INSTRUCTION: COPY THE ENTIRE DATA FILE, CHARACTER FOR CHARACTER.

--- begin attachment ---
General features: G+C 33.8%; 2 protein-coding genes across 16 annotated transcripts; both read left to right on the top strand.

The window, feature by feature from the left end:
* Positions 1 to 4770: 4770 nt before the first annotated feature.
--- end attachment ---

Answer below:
General features: G+C 33.8%; 2 protein-coding genes across 16 annotated transcripts; both read left to right on the top strand.

The window, feature by feature from the left end:
* Positions 1 to 4770: 4770 nt before the first annotated feature.